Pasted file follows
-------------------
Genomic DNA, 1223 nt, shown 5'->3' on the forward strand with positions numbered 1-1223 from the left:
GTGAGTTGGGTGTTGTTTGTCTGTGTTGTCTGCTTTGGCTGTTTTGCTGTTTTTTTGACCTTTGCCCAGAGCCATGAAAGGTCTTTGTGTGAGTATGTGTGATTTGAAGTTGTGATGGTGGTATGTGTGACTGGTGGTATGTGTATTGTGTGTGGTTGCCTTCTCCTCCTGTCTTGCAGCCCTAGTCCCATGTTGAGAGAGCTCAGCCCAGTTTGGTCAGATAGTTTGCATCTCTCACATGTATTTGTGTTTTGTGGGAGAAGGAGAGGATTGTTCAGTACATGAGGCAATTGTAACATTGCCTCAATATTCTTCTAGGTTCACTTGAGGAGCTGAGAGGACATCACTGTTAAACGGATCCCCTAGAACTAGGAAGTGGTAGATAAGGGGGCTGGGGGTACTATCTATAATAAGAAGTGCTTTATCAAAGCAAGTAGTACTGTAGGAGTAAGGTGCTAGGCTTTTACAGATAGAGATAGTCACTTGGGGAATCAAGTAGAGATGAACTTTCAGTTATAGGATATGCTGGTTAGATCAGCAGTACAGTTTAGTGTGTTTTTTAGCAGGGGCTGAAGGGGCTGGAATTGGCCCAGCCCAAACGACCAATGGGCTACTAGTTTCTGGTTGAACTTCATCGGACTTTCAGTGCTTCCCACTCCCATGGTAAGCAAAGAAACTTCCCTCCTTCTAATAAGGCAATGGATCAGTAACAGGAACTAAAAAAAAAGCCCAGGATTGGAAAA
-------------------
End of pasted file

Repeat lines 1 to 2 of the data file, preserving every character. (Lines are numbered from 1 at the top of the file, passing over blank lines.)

Genomic DNA, 1223 nt, shown 5'->3' on the forward strand with positions numbered 1-1223 from the left:
GTGAGTTGGGTGTTGTTTGTCTGTGTTGTCTGCTTTGGCTGTTTTGCTGTTTTTTTGACCTTTGCCCAGAGCCATGAAAGGTCTTTGTGTGAGTATGTGTGATTTGAAGTTGTGATGGTGGTATGTGTGACTGGTGGTATGTGTATTGTGTGTGGTTGCCTTCTCCTCCTGTCTTGCAGCCCTAGTCCCATGTTGAGAGAGCTCAGCCCAGTTTGGTCAGATAGTTTGCATCTCTCACATGTATTTGTGTTTTGTGGGAGAAGGAGAGGATTGTTCAGTACATGAGGCAATTGTAACATTGCCTCAATATTCTTCTAGGTTCACTTGAGGAGCTGAGAGGACATCACTGTTAAACGGATCCCCTAGAACTAGGAAGTGGTAGATAAGGGGGCTGGGGGTACTATCTATAATAAGAAGTGCTTTATCAAAGCAAGTAGTACTGTAGGAGTAAGGTGCTAGGCTTTTACAGATAGAGATAGTCACTTGGGGAATCAAGTAGAGATGAACTTTCAGTTATAGGATATGCTGGTTAGATCAGCAGTACAGTTTAGTGTGTTTTTTAGCAGGGGCTGAAGGGGCTGGAATTGGCCCAGCCCAAACGACCAATGGGCTACTAGTTTCTGGTTGAACTTCATCGGACTTTCAGTGCTTCCCACTCCCATGGTAAGCAAAGAAACTTCCCTCCTTCTAATAAGGCAATGGATCAGTAACAGGAACTAAAAAAAAAGCCCAGGATTGGAAAA